CD Reviews

Ferran Fages, Ernesto Rodrigues – Cru

December 12, 2014

CD
Creative Sources

Now this is a curious one, likely to be overlooked and possibly misunderstood if not paid proper attention to. Cru is another release involving Ernesto Rodrigues on his incredibly prolific Creative Sources label, one of five to include the violist in the most recent batch alone. I have yet to listen to them all but the inclusion of Ferran Fages’ electronics on this duo disc helped Cru to the top of the listening pile, and I am very pleased it did so.

At first this release sounds like a particularly lovely recording of the two musicians performing outdoors, in an urban setting, playing quietly and sparsely, allowing their sounds to blend into the independently occurring environment around them. For the first couple of listens I assumed that that was what I was hearing, and spent time trying to picture the precise surroundings the musicians set themselves amongst as vehicles of various sizes (and I think more than one train) seem to pass by at differing distances. Although the environmental sounds really take the foreground here I was troubled by the way that it was difficult to fix a definite image in my head that encompassed everything  to be heard. Exploring the minimal sleeve notes before a third listen then revealed that although we are only presented with the one track here, it was recorded both in Fages’ home city of Barcelona in 2013, and Rodrigues’ home of Lisbon the following year.  Clearly then what we hear is some kind of splicing together of two recordings.

In late November I saw Ferran briefly and he confirmed to me that (for this release at least) he had not met up with Rodrigues. So rather than being two duo recordings in two cities spliced together, clearly Cru is made up of two solo recordings overlaid on one another. What I didn’t have time to ask Ferran are any more details beyond this, but that’s where the fun lies anyway, relying on your ears to figure things out. How did this recording come about? Did one of the two musicians record themselves outside, and the second then played into and over the result? Were both musicians outside? We know that one recording was made months before the other, but did the second musician respond directly to the first recording, or did they merely make a similar recording of the same length so the two could be juxtaposed?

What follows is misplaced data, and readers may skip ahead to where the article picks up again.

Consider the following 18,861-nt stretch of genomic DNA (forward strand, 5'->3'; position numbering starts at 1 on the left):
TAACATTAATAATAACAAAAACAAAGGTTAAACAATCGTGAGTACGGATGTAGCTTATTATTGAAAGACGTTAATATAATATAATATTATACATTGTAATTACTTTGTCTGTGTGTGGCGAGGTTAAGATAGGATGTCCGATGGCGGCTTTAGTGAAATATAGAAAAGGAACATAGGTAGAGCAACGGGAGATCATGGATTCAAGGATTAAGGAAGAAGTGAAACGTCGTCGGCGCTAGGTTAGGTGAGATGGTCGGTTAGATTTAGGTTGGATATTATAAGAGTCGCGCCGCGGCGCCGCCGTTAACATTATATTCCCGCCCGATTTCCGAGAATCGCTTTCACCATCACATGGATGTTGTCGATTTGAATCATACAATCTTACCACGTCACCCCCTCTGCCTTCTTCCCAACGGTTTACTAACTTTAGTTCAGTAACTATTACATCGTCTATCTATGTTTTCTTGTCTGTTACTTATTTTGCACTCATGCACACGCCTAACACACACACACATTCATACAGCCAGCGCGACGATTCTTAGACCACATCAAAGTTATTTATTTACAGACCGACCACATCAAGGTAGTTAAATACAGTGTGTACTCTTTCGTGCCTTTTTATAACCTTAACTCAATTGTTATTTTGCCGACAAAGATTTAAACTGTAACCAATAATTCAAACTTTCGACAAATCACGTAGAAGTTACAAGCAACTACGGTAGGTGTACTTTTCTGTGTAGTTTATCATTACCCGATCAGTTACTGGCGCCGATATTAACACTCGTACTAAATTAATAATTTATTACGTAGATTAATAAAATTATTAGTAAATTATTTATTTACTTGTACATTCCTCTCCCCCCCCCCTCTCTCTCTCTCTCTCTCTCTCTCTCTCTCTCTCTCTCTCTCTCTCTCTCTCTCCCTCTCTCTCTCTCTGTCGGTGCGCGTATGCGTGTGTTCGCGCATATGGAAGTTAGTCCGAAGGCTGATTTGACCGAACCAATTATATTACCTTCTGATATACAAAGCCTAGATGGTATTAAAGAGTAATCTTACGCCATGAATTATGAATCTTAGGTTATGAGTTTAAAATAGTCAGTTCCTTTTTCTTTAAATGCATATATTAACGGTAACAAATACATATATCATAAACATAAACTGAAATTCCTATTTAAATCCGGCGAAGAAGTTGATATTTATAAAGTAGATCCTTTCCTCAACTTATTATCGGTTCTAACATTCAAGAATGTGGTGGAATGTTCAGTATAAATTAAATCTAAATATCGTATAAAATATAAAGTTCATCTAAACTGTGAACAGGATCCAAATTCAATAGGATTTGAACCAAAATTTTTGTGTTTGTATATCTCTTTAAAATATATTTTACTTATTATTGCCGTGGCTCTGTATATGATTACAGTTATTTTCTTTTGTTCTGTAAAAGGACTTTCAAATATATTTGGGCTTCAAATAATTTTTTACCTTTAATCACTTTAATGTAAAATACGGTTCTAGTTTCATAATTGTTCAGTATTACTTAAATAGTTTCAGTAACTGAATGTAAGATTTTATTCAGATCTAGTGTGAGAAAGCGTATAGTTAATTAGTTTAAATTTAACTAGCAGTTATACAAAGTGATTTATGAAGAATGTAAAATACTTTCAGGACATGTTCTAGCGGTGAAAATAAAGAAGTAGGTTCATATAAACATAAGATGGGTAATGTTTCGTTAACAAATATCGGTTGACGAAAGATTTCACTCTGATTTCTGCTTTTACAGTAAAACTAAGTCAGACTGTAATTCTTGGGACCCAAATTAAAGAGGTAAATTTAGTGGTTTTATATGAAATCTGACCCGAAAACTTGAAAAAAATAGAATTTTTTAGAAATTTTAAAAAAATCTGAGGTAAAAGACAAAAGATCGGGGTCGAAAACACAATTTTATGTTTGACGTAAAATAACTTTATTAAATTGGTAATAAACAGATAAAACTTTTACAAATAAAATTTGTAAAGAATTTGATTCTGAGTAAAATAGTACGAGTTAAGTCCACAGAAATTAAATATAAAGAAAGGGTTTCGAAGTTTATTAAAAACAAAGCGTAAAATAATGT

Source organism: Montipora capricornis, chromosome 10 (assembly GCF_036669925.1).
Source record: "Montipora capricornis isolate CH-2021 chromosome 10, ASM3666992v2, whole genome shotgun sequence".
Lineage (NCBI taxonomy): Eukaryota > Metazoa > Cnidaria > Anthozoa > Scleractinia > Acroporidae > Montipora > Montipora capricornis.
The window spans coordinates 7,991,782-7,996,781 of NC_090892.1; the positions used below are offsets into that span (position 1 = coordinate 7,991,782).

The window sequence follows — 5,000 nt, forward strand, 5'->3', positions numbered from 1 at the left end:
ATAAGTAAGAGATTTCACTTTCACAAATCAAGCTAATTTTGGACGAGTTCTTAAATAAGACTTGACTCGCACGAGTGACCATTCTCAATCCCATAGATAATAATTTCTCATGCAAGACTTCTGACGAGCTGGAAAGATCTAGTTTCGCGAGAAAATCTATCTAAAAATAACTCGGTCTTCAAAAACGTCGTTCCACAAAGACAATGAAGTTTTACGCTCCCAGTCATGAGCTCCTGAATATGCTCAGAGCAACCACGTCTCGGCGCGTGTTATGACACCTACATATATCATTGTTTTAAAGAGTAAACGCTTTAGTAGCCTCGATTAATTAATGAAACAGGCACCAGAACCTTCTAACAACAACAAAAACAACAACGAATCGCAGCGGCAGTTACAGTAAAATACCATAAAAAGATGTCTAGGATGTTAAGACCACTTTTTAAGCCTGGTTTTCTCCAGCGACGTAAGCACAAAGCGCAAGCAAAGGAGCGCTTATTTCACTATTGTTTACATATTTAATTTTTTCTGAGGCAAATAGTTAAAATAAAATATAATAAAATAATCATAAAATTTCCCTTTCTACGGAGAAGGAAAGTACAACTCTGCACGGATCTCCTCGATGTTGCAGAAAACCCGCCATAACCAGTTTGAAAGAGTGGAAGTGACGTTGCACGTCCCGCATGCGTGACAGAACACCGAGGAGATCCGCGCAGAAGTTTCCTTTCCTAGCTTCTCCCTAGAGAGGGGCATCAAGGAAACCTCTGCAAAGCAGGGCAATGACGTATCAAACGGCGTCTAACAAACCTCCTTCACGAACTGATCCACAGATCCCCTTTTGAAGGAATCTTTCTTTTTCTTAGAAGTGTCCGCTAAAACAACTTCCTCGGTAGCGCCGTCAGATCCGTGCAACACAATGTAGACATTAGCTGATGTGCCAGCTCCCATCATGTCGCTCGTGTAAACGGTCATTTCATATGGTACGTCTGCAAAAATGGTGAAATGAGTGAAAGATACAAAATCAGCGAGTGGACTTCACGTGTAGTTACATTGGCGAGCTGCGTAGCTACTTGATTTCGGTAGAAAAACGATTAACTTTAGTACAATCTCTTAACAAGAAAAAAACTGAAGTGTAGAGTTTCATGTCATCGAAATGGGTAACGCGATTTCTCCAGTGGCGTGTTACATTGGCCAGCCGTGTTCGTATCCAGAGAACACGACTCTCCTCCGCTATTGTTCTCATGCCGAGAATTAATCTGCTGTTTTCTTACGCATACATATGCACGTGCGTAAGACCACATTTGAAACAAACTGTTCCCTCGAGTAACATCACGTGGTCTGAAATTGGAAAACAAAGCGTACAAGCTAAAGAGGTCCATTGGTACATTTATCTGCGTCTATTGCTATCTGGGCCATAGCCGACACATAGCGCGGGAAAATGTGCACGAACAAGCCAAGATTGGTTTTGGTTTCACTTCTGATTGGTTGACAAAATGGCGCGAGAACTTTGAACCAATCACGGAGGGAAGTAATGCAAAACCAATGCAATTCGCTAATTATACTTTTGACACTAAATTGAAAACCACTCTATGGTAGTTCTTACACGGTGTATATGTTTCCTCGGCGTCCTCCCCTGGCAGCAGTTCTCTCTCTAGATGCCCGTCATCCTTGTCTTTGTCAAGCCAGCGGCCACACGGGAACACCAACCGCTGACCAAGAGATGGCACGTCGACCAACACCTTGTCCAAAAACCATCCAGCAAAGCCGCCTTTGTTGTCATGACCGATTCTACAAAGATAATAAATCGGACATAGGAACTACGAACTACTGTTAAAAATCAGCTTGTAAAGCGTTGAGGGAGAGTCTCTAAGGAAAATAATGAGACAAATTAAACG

Its hard to pin down answers to these questions. Certainly, listening closely, it does feel like one of the musicians is responding to the other. There are long silences, or rather, environmental interludes when the musicians make no sound, only for both musicians to start playing together in roughly the same time brackets. This suggests that one of the pair played along with the first recording. If this did happen then I will guess that Rodrigues took the secondary role as the way the electronics seem to take the lead more often than not. Were they both outside? Were any of the musicians outside? Perhaps both musicians played into a separate field recording. The options are endless and no amount of close listening really reveals anything that gives the game completely away.

What we do know is that the end result is a quite beautiful, if vaguely distant and hard to connect to recording. The sounds both musicians make are subtle, often very quiet, often hiding amongst the grey hum of traffic, the blur of the city. Ages’ electronics are of the elemental, feedback end of things, gentle whistles, tightly controlled screeches. Rodrigues’ viola sounds aren’t a million miles away, again suggesting he played along to Fages’ lead, focussing on brief high pitched tones and textural scrapes. Its all very tentative however, and fragile in form, as the instrumental sounds often slip away from earshot into the background detritus, or pitch themselves so close that it shard to tell them apart in the first place. Cru is a very delicate, beautiful and yet resolutely mysterious work. The long silences give the music a feeling of fracture, of decentred imbalance, as the recording environment seems to take precedence over the musicians’ contributions, a feeling of distance and thinking too hard about how it is all put together only makes it all feel stranger still. Its a fascinating and rewarding listen though, and one I recommend you don’t let slip past unnoticed.

 

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